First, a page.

Hanging pictures is not as difficult as some interior designers would like us DIY’ers to believe. While I do not go to the extremes my best friend’s husband does (stud finder, laser level, chalk string, professional hanging kits, etc.), I do use common sense. I take the time to visualize the area before I grab the nails and hammer to begin making unnecessary holes in my walls. With just a little bit of planning and a few tools, hanging pictures is as easy as admiring them.
Most design articles advise hanging pictures and artwork at eye level because hanging them higher or lower distracts from the artwork. However, there are spaces where the architecture or furnishings may call for an adjustment of a few inches. For example, moving pictures that are over two chairs down a few inches will make the area cozier.
Be mindful of the space you are working with and do not overload a small wall with artwork. On the contrary, placing a small framed picture on a huge wall looks rather silly and peculiar. Adding artwork and pictures to a space can create the illusion of space – – i.e. using mirrors to create the illusion of a larger room. If you want a wall to appear wider, use large horizontal pictures. However, if height what you want, use large vertical pieces to give the illusion of a taller wall.
When deciding how to place pictures or artwork on a wall, it is beneficial to make templates first. To make a template of each frame, trace around the frame on kraft or newspaper, label the template so you know which picture it is and put an arrow pointing up so you know the direction of the picture. Hang the templates on the wall with a piece of tape or reusable adhesive (putty) and continue rearranging them until you are satisfied with the arrangement.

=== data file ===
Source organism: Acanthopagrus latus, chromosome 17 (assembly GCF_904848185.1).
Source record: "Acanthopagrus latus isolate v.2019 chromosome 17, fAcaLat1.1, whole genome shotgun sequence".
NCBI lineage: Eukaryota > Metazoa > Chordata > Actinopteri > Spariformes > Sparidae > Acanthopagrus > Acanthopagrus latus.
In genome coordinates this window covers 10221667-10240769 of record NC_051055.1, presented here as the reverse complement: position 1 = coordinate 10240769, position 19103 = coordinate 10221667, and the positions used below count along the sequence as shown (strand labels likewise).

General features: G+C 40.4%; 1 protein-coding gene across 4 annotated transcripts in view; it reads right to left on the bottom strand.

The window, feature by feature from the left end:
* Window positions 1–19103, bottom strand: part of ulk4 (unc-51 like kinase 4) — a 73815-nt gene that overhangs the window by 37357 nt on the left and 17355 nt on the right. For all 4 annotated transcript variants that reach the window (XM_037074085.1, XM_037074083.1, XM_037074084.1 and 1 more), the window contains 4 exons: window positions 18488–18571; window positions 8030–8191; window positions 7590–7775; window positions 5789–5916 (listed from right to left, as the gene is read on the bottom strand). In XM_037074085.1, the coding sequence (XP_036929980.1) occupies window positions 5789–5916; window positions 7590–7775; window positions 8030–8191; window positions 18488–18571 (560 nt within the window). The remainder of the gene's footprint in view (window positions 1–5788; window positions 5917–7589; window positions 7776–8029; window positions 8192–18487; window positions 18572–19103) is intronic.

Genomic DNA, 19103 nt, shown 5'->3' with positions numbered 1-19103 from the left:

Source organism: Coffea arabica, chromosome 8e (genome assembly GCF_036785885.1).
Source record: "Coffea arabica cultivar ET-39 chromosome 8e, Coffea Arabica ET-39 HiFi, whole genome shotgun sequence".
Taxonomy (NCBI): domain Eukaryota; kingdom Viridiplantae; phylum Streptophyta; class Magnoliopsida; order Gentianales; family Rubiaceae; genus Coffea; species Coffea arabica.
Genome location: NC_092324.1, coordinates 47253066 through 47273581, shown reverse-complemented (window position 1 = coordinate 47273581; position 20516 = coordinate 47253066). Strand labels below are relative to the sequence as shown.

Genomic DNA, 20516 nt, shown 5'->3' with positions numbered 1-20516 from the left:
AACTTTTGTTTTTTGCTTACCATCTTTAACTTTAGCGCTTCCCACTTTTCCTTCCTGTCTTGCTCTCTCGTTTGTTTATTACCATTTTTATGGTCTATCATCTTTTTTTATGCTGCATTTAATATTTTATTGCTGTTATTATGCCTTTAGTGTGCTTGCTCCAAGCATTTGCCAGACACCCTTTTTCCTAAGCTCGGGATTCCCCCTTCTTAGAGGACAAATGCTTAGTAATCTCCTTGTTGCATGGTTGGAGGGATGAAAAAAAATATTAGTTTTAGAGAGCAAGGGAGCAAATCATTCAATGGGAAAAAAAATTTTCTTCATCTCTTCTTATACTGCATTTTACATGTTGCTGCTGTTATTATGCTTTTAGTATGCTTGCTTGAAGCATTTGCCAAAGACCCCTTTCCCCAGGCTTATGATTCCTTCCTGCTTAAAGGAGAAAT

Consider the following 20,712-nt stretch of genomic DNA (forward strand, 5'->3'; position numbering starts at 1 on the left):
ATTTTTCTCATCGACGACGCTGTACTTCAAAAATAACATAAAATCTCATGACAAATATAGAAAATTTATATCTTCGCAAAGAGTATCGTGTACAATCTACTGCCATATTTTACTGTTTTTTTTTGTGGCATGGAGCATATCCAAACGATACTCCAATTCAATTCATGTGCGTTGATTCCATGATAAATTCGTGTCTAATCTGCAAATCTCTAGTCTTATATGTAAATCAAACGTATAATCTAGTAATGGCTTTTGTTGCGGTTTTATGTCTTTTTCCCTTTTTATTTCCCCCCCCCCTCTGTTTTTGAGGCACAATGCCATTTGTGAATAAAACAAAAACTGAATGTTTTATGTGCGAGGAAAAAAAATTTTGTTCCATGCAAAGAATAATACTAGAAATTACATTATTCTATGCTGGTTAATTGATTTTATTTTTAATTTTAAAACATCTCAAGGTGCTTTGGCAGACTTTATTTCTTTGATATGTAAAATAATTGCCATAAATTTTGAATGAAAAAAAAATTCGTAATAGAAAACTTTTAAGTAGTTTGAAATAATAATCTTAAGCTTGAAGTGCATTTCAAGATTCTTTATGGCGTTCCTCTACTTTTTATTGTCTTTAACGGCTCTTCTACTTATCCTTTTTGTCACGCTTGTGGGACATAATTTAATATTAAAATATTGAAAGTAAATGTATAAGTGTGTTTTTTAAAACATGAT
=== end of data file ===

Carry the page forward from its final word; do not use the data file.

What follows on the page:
When you have the templates in place, you then remove one template at a time and add the appropriate picture in its place. For small pictures, using one hook is usually sufficient; however, for larger pictures it is better to use two D-rings to hang the picture or artwork. This will provide extra stability and keep the frame from tilting. Laser levels are extremely helpful when aligning the fixtures on the wall – – it will keep you from making unnecessary holes in the wall from trying to “eyeball” the placement. For heavy artwork, it is best to locate a wall stud and use this to anchor the hardware.
Tips for hanging pictures and artwork:
• Group four small pictures that have the same theme in a square to give the illusion of a larger piece of artwork.
• Place a larger frame in the middle with two smaller frames on either side. This works well with a theme such as wedding portrait and baby pictures of the bride and groom.
• Use decorative eye screws, ribbon and wire to hang pictures. Remember that pictures do not always have to be hung on a wall. Hang a small shelf and place one of the pictures on the shelf to change the look.
• For an eclectic décor, mix wooden frames with metal frames; however, be careful that you do not distract from the artwork itself.
• Hug a corner by wrapping it with a series of pictures. Using three pictures, hang two pictures on one side of the corner and the third on the other wall. The space between the pictures should be equal counting the corner of the wall as an edge of a frame.